Lead Consultant:

Tim Lynch
Mr. Lynch founded Info-Lynk Consulting Services in 1985 because of the belief that all too often information is the missing link in health care decision-making.
Read Tim's bio


Healthcare Advocacy: Only God doesn’t need an advisor
2008 Care Giver and Early Stage Conference, Edmonton, October 25 2008

Beyond the end of the stethoscope, Richmond Review,
A commentary on the need for integrating low risk private surgical facilities into the Canada's public health system.
March 30 2006

MDs are their own worst enemy, Richmond Review,
A commentary on the battle between Dr. Brian Day and Dr. Jack Burak for Presidency of the Canadian Medical Association.
August 10, 2006

Executive Summary
BC 2003 Forest Fires: A Test of Quality Management in Health Services Delivery

January 30, 2004
Prepared forThe Ministry of Health Planning Victoria, BC & The Interior Health Authority Kelowna, BC
(PDF file size 125Kb)


Risk Management in Canadian Health Care
(PDF file size 469Kb)

SARS in Toronto - Acting locally, reacting globally
Submitted on April 11th 2003 to International Travel Insurance Journal

The Romanow Commission: An Opportunity Lost
Hospital Quarterly Journal Spring 2003
(PDF file size 120Kb)
Background Information

Vaccination Programs in Canada:
Summary of a study conducted by Info-Lynk Consulting in October 1989

Health insurance - don't leave home without it
ITIJ Journal Spring 2002

Primary Care Reform in Ontario: The Emperor Has No Clothes

Medicare in a modern world
The Vancouver Sun, March 14 2002

American / Canadian relations, post September 11th: accommodation or surrender?
ITIJ Journal
Nov/Dec 2001

Choice in health care
The Globe & Mail
Nov. 12 2001

London, UK Travel Insurance Conference Regulations of Canadian Travel Industry
May 2001

Vancouver Hosts Insurance Summit, Report on meeting of the International Insurance Society 2000 seminar, Vancouver B.C.,

DEBATING THE DATA: Is there an entrepreneurial option to primary-care reform? Medical Post
-May 4, 1999-

HEALTH CARE DELIVERY: Rewarding excellence is the solution
Medical Post
-February 9, 1999-

A Book Review: The Billion Dollar Molecule,
Toronto Biotechnology Initiative, (TBI) Bioscan, June 1998


Services / Health Care

Print Window

Medical Post - VOLUME 35, NO. 06, February 9, 1999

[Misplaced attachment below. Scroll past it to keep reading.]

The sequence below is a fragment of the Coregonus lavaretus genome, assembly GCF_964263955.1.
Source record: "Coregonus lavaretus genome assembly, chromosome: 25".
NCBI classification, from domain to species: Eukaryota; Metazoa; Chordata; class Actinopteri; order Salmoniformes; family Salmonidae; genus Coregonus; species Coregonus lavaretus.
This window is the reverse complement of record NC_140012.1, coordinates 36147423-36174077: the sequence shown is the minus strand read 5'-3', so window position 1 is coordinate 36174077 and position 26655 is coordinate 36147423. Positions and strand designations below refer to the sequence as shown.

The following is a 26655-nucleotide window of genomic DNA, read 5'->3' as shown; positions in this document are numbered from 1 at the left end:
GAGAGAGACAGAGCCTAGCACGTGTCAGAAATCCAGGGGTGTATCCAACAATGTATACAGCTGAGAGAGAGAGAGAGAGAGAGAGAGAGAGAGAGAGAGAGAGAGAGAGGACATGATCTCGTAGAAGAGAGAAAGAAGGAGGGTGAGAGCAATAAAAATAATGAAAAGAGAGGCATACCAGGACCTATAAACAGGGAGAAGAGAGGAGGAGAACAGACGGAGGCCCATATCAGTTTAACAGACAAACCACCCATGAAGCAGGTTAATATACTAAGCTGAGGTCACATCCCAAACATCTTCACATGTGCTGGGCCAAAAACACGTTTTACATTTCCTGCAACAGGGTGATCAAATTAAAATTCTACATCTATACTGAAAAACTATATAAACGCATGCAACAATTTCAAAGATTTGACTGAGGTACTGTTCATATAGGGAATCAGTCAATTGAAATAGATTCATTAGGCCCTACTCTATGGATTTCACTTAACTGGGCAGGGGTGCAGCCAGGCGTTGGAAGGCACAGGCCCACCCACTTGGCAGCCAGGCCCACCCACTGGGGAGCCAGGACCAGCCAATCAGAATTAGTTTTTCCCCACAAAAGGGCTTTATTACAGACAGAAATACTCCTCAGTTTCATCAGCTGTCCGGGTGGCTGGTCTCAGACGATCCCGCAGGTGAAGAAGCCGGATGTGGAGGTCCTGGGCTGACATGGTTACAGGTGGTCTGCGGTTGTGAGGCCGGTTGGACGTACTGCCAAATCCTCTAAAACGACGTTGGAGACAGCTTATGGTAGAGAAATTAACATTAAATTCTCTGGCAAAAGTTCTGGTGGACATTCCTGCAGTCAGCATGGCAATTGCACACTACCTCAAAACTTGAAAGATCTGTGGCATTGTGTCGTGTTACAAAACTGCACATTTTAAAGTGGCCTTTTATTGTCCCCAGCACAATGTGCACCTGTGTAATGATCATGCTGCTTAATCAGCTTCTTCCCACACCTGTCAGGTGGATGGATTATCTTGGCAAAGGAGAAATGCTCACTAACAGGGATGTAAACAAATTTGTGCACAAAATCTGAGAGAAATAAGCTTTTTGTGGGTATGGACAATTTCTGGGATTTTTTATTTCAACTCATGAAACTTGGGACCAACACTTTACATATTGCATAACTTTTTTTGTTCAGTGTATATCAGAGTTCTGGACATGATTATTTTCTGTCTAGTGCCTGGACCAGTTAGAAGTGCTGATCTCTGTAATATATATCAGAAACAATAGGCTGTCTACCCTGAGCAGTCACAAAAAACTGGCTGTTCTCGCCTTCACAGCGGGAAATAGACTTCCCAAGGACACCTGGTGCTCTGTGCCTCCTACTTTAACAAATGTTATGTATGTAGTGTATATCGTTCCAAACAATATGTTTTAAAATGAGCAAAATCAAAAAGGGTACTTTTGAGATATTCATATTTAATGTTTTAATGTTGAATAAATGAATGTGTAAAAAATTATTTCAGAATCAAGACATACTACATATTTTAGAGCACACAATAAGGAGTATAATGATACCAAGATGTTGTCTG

HEALTH CARE DELIVERY: Rewarding excellence is the solution

By Tim Lynch

In a speech to the Empire Club last fall, Dr. William Orovan, president of the Ontario Medical Association, called for a debate on the Canada Health Act.

Dr. Orovan is courageous in challenging the Canada Health Act, given the fate that could befall his association if doctors are truly liberated. Those of us who were disciples of Monique B»gin's defence of the Canada Health Act in the early1980s saw the "battle" through multi-coloured glasses. At the time I was director of research with the Ontario Hospital Association.

It was an era when medical leaders failed to take the pulse of the Canadian electorate. Justified or not, they encouraged doctors to charge patients (above public funding arrangements) what the doctors thought the market would bear.

This behaviour was seen as using Canada's publicly funded health-care system as a minimum income supplement scheme for people with medical degrees. Such behaviour was shown to limit access by whole sections of society. The political reality of this situation could not go unchallenged. Doctors had to choose between staying in or opting out and foregoing the privileges of membership.

There was a lot of rhetoric on both sides of the debate. The result we have today, as Dr. Orovan infers, is a health-care system that none of us can be proud of. The Canada Health Act preserves mediocrity more than it promotes excellence. It has resulted in 10 provincial Orwellian bureaucracies that impede health-care advances more than defend the rights of their constituencies. It also serves as a soapbox for federal politicians to justify their existence.

Health-care business people new to the Canadian health-care environment observe that it is intransigent to the trial of any new approach without the establishment of countless committees. While such structures represent vested interests on the payer, provider and academic side of health care, there is little evidence of a business service perspective or genuine consumer choice in the final outcome.